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Stanford Business School Study Finds Economic Incentives Do Inspire New Products – To a Point

With product life cycles becoming ever shorter, today’s key to market success is speed — continuously creating new items or ever more novel iterations of old ones. Nissan, for instance, has succeeded in a tough automotive market by focusing on frequently designing new models. Logitech has produced a string of ever-changing mice and keyboards in the computer industry. This emphasis on rapid change means that finding ways to motivate product development managers has become critical to business success.

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STANFORD, CA — With product life cycles becoming ever shorter, today’s key to market success is speed — continuously creating new items or ever more novel iterations of old ones. Nissan, for instance, has succeeded in a tough automotive market by focusing on frequently designing new models. Logitech has produced a string of ever-changing mice and keyboards in the computer industry.

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This emphasis on rapid change means that finding ways to motivate product development managers has become critical to business success. In researching the question, Antonio Davila, assistant professor of accounting at Stanford Graduate School of Business, has found that salary bonuses hovering in the 30 percent range tend to work — but if the stakes are high in a difficult technical market, a smaller bonus might get better results.

“Traditionally, there have been two ways of looking at the issue,” said Davila. “The more psychological school asserts that if you give financial incentives to people working in creative areas, they’ll focus on simply meeting the requirements necessary to obtain bonuses – such as making deadlines — rather than on creating truly innovative products. The economic school, in contrast, argues that if you don’t offer incentives, people are not going to be inspired to be creative at all.”

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Until now, little empirical research has been conducted to figure out which view might be correct. Davila’s study, “Short-Term Economic Incentives in New Product Development,” put some hard numbers to the debate. Looking at companies in the medical devices industry, he found that both schools are, in a sense, right. “Economic incentives do improve performance among new product development managers, but only up to a point,” he said. “If you make the financial incentive too large, managers concentrate on the goal rather than on creativity, and performance goes down. However, if you give them no financial incentives, their performance also deteriorates.”

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He contacted supervisors and product development managers in the U.S. and Europe who were working on 56 products ranging from syringes to pacemakers to X-ray and MRI machines. Through questionnaires and interviews, Davila gathered data on salary bonuses and evaluated new project managers’ performance on 10 measurements. These included whether they met product specifications, deadlines and budget goals, as well as the degree to which they fulfilled customer needs, created a business success and captured a new market.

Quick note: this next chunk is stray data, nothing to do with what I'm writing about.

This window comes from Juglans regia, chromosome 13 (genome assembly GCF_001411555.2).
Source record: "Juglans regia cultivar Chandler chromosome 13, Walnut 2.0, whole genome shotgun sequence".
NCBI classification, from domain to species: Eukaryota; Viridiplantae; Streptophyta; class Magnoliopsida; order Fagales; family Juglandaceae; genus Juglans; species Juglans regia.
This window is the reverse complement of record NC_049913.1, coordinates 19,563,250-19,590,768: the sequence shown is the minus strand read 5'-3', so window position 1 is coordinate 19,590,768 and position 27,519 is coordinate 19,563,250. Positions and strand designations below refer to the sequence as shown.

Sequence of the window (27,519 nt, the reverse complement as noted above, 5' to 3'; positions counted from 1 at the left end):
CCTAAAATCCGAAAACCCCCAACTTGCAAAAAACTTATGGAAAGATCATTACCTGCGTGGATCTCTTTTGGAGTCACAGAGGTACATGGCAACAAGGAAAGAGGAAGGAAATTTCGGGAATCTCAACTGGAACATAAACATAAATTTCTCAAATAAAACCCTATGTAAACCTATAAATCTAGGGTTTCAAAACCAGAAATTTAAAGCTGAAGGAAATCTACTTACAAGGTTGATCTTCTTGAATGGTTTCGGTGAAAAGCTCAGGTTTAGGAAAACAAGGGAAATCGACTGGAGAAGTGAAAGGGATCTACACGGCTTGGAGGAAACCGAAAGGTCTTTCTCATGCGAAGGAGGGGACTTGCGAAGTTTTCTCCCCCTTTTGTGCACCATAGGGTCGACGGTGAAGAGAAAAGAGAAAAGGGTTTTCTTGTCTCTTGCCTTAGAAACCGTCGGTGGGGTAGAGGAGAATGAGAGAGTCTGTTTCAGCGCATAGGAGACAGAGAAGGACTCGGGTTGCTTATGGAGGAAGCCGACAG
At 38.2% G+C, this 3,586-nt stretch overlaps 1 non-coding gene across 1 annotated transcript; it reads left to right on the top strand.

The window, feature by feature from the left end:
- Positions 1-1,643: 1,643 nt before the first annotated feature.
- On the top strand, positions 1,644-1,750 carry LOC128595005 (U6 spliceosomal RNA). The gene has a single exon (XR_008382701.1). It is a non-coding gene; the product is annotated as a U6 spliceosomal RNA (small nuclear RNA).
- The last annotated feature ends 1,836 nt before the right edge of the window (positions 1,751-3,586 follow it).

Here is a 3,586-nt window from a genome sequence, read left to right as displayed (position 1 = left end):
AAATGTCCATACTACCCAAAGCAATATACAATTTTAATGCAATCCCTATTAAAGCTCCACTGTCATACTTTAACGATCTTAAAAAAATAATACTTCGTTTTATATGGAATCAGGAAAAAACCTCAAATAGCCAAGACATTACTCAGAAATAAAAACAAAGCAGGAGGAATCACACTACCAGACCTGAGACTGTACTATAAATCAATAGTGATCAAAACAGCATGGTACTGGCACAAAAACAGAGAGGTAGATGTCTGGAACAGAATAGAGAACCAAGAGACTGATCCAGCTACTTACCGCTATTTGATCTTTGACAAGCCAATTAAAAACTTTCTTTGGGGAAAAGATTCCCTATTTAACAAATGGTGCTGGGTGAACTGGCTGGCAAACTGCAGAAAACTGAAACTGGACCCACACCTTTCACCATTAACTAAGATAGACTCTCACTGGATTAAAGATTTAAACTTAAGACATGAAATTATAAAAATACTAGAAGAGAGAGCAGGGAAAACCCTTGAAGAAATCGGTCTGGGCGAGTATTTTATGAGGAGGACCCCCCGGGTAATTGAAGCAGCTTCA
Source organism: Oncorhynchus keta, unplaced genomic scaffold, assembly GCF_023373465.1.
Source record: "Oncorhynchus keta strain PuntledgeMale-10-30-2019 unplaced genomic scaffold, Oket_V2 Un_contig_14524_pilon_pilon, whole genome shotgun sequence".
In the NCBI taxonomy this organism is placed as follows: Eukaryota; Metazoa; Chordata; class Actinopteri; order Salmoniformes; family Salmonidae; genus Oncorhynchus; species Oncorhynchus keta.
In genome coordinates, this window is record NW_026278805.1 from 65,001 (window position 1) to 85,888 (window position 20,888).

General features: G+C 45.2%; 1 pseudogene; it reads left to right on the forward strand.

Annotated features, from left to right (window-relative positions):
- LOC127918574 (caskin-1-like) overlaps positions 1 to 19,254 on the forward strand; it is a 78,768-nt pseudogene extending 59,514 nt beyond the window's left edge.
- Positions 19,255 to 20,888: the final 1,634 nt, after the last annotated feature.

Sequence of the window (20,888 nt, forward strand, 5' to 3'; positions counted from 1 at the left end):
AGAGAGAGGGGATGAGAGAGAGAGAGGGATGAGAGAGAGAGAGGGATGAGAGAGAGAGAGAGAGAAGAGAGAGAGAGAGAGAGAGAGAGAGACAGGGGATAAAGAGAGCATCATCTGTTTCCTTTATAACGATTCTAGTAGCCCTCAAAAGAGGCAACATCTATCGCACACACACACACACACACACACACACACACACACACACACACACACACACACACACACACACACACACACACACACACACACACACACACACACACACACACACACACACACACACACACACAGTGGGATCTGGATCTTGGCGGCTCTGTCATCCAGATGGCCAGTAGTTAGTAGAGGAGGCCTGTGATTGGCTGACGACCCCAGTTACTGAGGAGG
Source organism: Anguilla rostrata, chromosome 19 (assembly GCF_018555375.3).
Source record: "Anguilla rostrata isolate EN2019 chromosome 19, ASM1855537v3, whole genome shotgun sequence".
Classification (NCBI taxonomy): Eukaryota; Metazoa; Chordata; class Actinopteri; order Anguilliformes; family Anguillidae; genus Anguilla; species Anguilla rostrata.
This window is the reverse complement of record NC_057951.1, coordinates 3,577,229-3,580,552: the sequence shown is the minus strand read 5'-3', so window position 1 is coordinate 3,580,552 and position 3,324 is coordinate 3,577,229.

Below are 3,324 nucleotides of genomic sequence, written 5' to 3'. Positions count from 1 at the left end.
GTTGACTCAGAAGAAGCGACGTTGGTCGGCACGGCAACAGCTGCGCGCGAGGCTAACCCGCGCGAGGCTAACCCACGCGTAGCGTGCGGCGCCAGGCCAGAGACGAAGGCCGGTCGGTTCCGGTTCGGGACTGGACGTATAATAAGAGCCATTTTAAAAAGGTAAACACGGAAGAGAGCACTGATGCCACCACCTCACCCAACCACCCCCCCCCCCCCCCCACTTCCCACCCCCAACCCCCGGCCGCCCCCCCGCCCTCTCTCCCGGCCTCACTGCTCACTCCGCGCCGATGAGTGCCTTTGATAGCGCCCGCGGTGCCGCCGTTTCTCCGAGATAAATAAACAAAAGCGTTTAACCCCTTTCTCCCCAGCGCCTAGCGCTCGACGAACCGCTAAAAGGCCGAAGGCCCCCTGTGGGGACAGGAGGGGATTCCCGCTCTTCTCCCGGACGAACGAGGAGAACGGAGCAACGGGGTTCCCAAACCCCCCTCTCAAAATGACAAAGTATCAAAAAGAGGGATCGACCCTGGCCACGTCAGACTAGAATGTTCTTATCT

Davila made the important discovery that the optimal bonus for maximizing managerial performance averaged at about 30 percent of a person’s annual salary. That number, however, was influenced by factors such as the complexity of the technology involved in the new product, the duration of the project and whether the product was completely new or merely a refinement of a previous version.

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The study found that if a product is complex and involves a good deal of technological and market uncertainty, the optimal bonus for inspiring performance is less than 30 percent. “Instead of paying the manager a base of 70 percent of his salary, with the other 30 percent forthcoming only if he meets the project goals,” Davila explains, “the company might offer to pay a base of 90 percent and the other 10 percent upon goal attainment.”

The lower bonus in such cases involving risk provides new product managers with just enough incentive to inspire them in creative work, but not enough to tempt them to ignore innovation or quality considerations in their desperation to secure more money.

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On the other hand, says Davila, if the project is relatively easy — requiring, for instance, just minor changes to an older product — then the optimal bonus can be even higher than 30 percent, and might be linked to performance factors such as achieving rapid time to market or producing a product with exceptional functionality. “You don’t want to make the mistake of offering too little a bonus on any given project, because then people won’t put effort into their work,” he said.

“The basic message of my study,” Davila concluded, “is that economic incentives do indeed provide a creative spur for new product development. Companies don’t have to ignore such incentives, but they don’t have to abuse them either.”

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